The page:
Both Scotland Yard and an amateur American sleuth are tracking a master criminal known as The Frog. This moniker refers to the bulging-eyed mask worn by the evildoer, and is reflected by ... See full summary »
Elfie von Kalckreuth,
Several employees on a nobleman's estate show up at a former abbey, reputed to be haunted, to search for a hidden treasure. Howver, a mysterious hooded figure begins killing off those who may have figured out where the treasure is hidden.
Franz Josef Gottlieb
A Chinese detective breaks up a drug smuggling ring and tries to find the "Daffodil Killer". The drug smugglers had devised the ingenious method of smuggling heroin from Hong Kong in the stems of daffodils.
Commissioner Lohmann is already planning his holidays. An unexpected phone call calls him back to work. A member of Interpol was murdered. The head of an organisation wants to come into contact with the gangster organisation of chicago. But who is this? Mysterious murders happen and all trails lead to a penitentiary. But there is Joe Como, FBI agent, who is helping commissioner Lohmann. But soon Lohmann doubts Comos' identity. When Lohmann sees the name of Dr. Mabuse mentioned in a book found by a victim he believes that Dr. Mabuse is the mind behind the crimes...Written by
Matthias Luehr <email@example.com>
The original German title referred to the successful TV series Stahlnetz (1958), which is based on the US police series Dragnet (1951) (it even used the famous "Dragnet" theme song). The German theatrical trailer showed the actual title "Im Stahlnetz des Dr. Mabuse", whereas the voiceover of the trailer announces "Das Stahnetz des Dr. Mabuse" (which means "The steel net..." instead of "In the steel net..."). See more »
God gives us nuts, but he doesn't crack them for us.
Enjoyable German crime thriller stars Gert "Goldfinger" Frobe as police commissioner Lohmann, faced with a series of crimes perpetrated by convicts. These convicts have been turned into obedient slaves by the nefarious, mysterious mastermind Dr. Mabuse, and are able to escape prison and return there once their deeds are done. Giving Lohmann an assist is American FBI agent Joe Como (Lex Barker); also involved is a sexy female reporter, Maria Sabrehm (the delectable Daliah Lavi).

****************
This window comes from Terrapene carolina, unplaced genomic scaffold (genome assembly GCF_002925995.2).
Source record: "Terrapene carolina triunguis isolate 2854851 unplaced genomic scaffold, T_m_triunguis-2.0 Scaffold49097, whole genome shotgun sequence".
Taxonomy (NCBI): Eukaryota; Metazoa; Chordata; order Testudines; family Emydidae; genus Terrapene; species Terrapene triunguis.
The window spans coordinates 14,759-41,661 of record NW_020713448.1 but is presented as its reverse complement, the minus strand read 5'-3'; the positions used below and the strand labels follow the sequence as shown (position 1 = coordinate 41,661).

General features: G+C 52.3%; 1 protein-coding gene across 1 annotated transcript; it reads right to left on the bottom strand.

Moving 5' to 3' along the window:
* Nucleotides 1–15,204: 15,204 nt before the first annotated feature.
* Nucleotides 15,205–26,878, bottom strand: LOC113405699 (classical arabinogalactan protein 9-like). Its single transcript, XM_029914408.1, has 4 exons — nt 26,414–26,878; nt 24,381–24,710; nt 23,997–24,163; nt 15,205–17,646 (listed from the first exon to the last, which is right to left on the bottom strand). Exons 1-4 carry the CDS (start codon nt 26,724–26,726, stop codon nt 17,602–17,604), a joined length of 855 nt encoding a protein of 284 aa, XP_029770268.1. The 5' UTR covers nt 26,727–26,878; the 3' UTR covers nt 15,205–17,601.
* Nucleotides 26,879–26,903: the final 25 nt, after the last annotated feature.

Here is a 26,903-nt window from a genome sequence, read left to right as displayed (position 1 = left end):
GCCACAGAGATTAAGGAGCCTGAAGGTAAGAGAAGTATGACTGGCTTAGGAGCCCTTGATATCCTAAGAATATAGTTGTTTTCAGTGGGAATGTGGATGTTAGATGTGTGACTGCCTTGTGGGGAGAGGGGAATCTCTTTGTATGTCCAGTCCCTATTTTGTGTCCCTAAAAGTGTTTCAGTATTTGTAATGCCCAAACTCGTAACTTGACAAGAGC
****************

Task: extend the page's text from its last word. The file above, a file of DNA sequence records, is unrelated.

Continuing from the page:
Capably directed by Harald Reinl ("The Torture Chamber of Dr. Sadism"), this is good, zesty entertainment that gets by due to effective lighting schemes, a swift pace, and a snappy script. The movie rarely stops moving, presumably to keep us focused on the story and prevent us from thinking about it too much. It's a delight to see heavyset, jovial Frobe as a hero, and Barker (just one of many Tarzan performers over the years) is solid as a character about whom you're never quite sure; whose side is he really on? Lavi is appealing while also functioning as major eye candy. The strong supporting cast includes Fausto Tozzi as the sleazy looking Warden Wolf, Werner Peters as his associate Bohmler, Wolfgang Preiss as the slippery Mabuse, Rudolf Forster as a disgraced chemist, Rudolf Fernau as a priest, and Joachim Mock as Detective Voss.
Sometimes startlingly violent (one victim is turned into a human torch), but pretty stylish throughout, "The Return of Dr. Mabuse" is just plain fun for any lover of this film series.
Seven out of 10.
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